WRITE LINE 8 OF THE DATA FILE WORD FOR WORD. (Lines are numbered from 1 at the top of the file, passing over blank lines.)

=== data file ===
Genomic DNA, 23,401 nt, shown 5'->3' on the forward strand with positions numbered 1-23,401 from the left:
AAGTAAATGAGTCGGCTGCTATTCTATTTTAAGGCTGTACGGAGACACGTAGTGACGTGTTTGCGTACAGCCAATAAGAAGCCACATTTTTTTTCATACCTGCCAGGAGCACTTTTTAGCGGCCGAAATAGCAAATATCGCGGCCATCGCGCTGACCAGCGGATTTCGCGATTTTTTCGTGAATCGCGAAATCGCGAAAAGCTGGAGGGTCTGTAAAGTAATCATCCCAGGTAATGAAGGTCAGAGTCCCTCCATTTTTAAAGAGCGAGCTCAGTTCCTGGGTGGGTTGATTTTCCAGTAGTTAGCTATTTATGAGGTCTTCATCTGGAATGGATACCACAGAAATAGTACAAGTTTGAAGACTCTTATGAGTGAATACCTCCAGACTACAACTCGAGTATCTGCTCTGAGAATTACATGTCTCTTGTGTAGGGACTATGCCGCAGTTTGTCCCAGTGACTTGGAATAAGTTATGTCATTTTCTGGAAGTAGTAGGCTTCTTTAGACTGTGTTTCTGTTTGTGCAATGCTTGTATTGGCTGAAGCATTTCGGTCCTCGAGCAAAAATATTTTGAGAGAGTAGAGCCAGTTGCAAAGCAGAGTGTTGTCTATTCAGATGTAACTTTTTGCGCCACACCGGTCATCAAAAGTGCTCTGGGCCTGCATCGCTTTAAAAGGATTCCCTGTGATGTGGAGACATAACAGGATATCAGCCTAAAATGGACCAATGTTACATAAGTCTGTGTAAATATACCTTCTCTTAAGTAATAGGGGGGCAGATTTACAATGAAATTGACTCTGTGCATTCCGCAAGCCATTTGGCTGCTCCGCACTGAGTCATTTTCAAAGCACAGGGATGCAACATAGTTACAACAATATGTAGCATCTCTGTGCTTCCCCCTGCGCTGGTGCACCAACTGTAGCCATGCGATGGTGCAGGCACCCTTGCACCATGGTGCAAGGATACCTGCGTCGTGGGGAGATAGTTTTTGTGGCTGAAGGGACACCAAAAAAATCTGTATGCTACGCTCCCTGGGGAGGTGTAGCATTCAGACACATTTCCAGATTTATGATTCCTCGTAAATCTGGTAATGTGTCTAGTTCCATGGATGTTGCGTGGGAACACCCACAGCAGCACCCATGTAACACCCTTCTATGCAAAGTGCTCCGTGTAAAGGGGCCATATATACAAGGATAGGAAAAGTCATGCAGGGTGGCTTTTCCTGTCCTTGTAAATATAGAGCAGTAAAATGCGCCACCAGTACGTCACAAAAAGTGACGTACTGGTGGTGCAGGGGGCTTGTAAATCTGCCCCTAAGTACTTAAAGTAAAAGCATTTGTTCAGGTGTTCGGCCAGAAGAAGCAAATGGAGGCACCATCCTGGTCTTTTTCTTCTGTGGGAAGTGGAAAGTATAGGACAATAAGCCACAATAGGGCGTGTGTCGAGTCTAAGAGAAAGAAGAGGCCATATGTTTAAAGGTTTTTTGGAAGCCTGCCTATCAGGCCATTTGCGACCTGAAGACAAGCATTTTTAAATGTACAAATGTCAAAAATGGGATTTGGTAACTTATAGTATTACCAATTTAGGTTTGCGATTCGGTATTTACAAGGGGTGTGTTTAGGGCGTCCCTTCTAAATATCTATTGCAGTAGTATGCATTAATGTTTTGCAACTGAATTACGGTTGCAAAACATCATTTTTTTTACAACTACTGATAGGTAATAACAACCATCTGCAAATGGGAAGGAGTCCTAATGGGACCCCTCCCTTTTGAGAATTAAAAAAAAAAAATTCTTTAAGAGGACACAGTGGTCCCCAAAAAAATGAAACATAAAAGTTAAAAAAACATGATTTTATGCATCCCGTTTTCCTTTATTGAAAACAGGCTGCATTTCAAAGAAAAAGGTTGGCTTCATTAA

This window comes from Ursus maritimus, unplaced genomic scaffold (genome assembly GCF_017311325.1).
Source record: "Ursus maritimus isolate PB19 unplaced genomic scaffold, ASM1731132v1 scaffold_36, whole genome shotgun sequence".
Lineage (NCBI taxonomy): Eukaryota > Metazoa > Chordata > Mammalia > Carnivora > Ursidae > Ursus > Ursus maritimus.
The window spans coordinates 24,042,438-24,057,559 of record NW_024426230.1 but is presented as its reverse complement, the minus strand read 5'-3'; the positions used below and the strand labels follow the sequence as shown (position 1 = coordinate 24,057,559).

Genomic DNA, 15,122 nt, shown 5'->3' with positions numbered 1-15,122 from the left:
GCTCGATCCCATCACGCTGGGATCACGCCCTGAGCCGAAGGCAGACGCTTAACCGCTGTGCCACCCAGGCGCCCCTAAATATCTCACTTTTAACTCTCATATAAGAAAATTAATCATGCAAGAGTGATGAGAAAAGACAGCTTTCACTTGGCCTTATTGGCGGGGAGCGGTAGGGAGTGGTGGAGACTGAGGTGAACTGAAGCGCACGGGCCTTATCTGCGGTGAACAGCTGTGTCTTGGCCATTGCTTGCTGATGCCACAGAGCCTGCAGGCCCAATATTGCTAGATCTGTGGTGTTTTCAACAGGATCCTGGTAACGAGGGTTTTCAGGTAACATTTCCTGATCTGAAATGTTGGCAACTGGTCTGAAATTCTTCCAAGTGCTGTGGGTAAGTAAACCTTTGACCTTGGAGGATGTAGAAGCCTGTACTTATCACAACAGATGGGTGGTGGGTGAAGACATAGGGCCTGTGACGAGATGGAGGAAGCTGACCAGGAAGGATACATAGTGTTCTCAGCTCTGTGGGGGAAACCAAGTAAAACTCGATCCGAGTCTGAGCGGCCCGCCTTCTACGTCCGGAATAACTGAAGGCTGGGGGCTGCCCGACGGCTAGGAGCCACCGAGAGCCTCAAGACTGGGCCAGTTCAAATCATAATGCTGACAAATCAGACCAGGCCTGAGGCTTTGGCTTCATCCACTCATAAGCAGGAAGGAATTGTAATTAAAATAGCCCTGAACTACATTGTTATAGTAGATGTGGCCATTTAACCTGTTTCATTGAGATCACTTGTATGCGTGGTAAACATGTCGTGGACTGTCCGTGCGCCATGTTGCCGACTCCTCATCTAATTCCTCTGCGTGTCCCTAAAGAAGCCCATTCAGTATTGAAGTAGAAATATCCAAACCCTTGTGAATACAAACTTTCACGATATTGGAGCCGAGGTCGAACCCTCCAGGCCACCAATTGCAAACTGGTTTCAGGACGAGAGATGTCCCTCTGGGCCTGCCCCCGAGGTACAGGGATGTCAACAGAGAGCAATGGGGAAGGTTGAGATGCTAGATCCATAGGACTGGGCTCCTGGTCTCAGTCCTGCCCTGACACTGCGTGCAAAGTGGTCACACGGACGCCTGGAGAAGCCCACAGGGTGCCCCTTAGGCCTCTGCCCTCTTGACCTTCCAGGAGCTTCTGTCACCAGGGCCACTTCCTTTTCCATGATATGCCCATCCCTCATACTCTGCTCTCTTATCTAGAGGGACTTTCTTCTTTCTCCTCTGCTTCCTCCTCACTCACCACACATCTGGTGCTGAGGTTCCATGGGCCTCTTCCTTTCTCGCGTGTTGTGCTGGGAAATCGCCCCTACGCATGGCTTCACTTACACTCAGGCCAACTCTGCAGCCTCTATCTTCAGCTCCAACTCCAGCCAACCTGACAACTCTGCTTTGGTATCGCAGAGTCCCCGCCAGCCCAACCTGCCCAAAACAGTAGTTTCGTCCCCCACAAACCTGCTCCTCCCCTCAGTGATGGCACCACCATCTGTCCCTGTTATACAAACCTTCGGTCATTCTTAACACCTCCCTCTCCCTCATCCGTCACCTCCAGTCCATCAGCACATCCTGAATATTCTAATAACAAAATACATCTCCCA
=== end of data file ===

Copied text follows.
GCTCGATCCCATCACGCTGGGATCACGCCCTGAGCCGAAGGCAGACGCTTAACCGCTGTGCCACCCAGGCGCCCCTAAATATCTCACTTTTAACTCTCATATAAGAAAATTAATCATGCAAGAGTGATGAGAAAAGACAGCTTTCACTTGGCCTTATTGGCGGGGAGCGGTAGGGAGTGGTGGAGACTGAGGTGAACTGAAGCGCACGGGCCTTATCTGCGGTGAACAGCTGTGTCTTGGCCATTGCTTGCTGATGCCACAGAGCCTGCAGGCCCAATATTGCTAGATCTGTGGTGTTTTCAACAGGATCCTGGTAACGAGGGTTTTCAGGTAACATTTCCTGATCTGAAATGTTGGCAACTGGTCTGAAATTCTTCCAAGTGCTGTGGGTAAGTAAACCTTTGACCTTGGAGGATGTAGAAGCCTGTACTTATCACAACAGATGGGTGGTGGGTGAAGACATAGGGCCTGTGACGAGATGGAGGAAGCTGACCAGGAAGGATACATAGTGTTCTCAGCTCTGTGGGGGAAACCAAGTAAAACTCGATCCGAGTCTGAGCGGCCCGCCTTCTACGTCCGGAATAACTGAAGGCTGGGGGCTGCCCGACGGCTAGGAGCCACCGAGAGCCTCAAGACTGGGCCAGTTCAAATCATAATGCTGACAAATCAGACCAGGCCTGAGGCTTTGGCTTCATCCACTCATAAGCAGGAAGGAATTGTAATTAAAATAGCCCTGAACTACATTGTTATAGTAGATGTGGCCATTTAACCTGTTTCATTGAGATCACTTGTATGCGTGGTAAACATGTCGTGGACTGTCCGTGCGCCATGTTGCCGACTCCTCATCTAATTCCTCTGCGTGTCCCTAAAGAAGCCCATTCAGTATTGAAGTAGAAATATCCAAACCCTTGTGAATACAAACTTTCACGATATTGGAGCCGAGGTCGAACCCTCCAGGCCACCAATTGCAAACTGGTTTCAGGACGAGAGATGTCCCTCTGGGCCTGCCCCCGAGGTACAGGGATGTCAACAGAGAGCAATGGGGAAGGTTGAGATGCTAGATCCATAGGACTGGGCTCCTGGTCTCAGTCCTGCCCTGACACTGCGTGCAAAGTGGTCACACGGACGCCTGGAGAAGCCCACAGGGTGCCCCTTAGGCCTCTGCCCTCTTGACCTTCCAGGAGCTTCTGTCACCAGGGCCACTTCCTTTTCCATGATATGCCCATCCCTCATACTCTGCTCTCTTATCTAGAGGGACTTTCTTCTTTCTCCTCTGCTTCCTCCTCACTCACCACACATCTGGTGCTGAGGTTCCATGGGCCTCTTCCTTTCTCGCGTGTTGTGCTGGGAAATCGCCCCTACGCATGGCTTCACTTACACTCAGGCCAACTCTGCAGCCTCTATCTTCAGCTCCAACTCCAGCCAACCTGACAACTCTGCTTTGGTATCGCAGAGTCCCCGCCAGCCCAACCTGCCCAAAACAGTAGTTTCGTCCCCCACAAACCTGCTCCTCCCCTCAGTGATGGCACCACCATCTGTCCCTGTTATACAAACCTTCGGTCATTCTTAACACCTCCCTCTCCCTCATCCGTCACCTCCAGTCCATCAGCACATCCTGAATATTCTAATAACAAAATACATCTCCCA